Following a contest, the lone osprey chick was named CJ. On August 5, CJ was banded by a raptor biologist from the USFWS Chesapeake Bay Field Office and confirmed to be a female. CJ officially fledged on August 20 at 8:57 AM.

2020 Recap

Our Osprey season began not with Tom & Audrey, but with an unknown female Osprey visitor, who began visiting the nest in mid-March. After some deliberation and confirmation, Audrey officially returned on March 20th to much fanfare and applause. Tom returned several days later on March 29th. Following a small territorial dispute with the female Osprey visitor (referred to as Visiting Lady) and an unknown male Osprey (referred to as Tramp), Tom and Audrey emerged victorious and began rebuilding their nest. Following reconstruction of their nest, Audrey laid her first egg on April 17 at 1:20pm. Audrey laid her second egg on April 20 at 2:54pm. Audrey laid her third, and potentially final, egg on April 23 at 7:05pm.

During the last week of April, Tom & Audrey began taking lengthy periods of absence from the nest, leaving the eggs susceptible to poor weather and predation. Unfortunately, one of the eggs cracked open during the night of April 30 or early morning hours of May 1. A combination of both bad weather conditions and predation may be to blame. While Tom & Audrey did return to the nest following this incident, it was not enough to protect the remaining two eggs. Early morning May 10, the crows returned to the nest, picked at the eggs, and took them off the nest. Tom & Audrey were away from the nest during this time, likely seeking shelter and fishing following poor weather conditions again.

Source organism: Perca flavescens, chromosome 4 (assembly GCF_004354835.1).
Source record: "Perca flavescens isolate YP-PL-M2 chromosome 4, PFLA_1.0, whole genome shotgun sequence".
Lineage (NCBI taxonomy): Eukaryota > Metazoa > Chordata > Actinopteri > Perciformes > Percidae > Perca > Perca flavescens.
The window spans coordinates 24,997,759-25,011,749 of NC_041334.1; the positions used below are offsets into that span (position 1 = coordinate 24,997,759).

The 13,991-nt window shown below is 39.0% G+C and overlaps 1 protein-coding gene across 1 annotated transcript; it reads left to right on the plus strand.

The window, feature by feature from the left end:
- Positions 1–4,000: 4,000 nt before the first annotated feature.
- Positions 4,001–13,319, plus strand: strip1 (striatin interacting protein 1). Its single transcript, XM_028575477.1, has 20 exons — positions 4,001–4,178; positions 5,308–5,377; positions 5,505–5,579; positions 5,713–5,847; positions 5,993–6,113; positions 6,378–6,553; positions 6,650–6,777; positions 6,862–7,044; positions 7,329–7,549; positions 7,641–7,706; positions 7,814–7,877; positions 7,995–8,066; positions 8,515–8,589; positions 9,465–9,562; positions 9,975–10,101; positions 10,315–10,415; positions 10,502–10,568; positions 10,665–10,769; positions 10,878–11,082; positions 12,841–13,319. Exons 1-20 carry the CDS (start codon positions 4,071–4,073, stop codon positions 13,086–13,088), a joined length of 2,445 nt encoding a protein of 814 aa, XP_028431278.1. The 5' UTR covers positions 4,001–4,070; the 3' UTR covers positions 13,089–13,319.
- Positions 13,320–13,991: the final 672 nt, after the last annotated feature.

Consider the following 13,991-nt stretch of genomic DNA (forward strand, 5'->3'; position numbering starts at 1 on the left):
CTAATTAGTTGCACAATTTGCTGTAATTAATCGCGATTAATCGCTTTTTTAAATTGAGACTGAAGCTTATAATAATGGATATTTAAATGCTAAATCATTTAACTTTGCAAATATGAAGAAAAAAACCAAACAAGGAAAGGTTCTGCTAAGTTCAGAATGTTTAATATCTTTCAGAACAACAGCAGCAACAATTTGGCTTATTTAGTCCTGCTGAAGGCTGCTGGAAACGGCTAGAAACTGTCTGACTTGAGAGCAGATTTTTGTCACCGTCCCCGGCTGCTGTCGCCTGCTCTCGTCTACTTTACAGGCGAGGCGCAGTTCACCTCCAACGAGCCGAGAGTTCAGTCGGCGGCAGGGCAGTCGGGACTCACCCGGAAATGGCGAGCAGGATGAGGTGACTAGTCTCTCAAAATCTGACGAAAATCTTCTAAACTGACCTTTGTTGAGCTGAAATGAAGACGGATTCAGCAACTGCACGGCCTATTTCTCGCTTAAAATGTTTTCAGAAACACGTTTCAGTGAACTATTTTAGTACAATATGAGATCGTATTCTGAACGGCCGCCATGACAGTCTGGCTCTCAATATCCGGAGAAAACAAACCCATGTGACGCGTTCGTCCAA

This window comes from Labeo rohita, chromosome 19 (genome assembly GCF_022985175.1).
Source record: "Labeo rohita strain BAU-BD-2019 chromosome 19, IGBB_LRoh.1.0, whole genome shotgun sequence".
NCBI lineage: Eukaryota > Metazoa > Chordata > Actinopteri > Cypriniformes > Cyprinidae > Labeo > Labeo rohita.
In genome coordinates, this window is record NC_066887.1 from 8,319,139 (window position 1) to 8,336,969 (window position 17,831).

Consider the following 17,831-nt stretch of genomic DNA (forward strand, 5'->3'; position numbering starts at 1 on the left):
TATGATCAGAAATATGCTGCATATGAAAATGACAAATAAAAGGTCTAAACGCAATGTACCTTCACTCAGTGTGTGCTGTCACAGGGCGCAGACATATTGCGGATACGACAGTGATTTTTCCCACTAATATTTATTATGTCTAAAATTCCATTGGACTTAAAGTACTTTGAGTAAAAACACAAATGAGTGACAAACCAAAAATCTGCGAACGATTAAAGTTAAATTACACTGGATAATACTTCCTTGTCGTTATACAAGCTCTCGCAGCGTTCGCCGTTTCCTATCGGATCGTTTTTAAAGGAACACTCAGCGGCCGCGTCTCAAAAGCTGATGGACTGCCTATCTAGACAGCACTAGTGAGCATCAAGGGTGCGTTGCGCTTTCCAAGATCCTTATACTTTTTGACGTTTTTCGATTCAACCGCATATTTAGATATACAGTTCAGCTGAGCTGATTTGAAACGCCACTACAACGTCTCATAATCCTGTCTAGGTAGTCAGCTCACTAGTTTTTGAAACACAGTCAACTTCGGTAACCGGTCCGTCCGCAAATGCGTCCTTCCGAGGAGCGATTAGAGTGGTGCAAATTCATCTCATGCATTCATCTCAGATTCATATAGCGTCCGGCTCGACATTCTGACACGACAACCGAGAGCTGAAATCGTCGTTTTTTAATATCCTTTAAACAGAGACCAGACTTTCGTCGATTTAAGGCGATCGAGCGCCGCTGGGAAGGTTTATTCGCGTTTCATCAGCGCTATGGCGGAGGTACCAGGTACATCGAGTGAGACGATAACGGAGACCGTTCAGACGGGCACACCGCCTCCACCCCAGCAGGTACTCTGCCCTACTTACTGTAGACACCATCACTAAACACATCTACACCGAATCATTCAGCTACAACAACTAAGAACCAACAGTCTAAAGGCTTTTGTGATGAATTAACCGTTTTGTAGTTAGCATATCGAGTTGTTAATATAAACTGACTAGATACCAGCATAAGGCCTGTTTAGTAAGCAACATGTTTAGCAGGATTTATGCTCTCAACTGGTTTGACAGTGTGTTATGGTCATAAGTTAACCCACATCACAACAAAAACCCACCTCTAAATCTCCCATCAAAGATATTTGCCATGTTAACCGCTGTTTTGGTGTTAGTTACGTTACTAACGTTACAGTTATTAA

Following the loss of their eggs, Tom & Audrey continued to call the nest their home. Soon after this tragedy, two visiting Osprey began to make appearances. Whether or not these were the same visitors earlier in the season is unknown. After several days of competition with the visitors, Tom temporarily left the nest and the visiting lady was scared off by Audrey. The visiting male attempted to court Audrey with fish deliveries, however she showed ambivalence towards him. On May 26, Tom returned to the nest (yet again) and the visiting male Osprey was scared off. Following an awkward reunion, Tom & Audrey were back and better than over. Despite technical difficulties which took the cam out of commission for several days (it was fixed on July 16), we received updates that Tom & Audrey were continuing to fend off visitors and keeping up residence on the nest.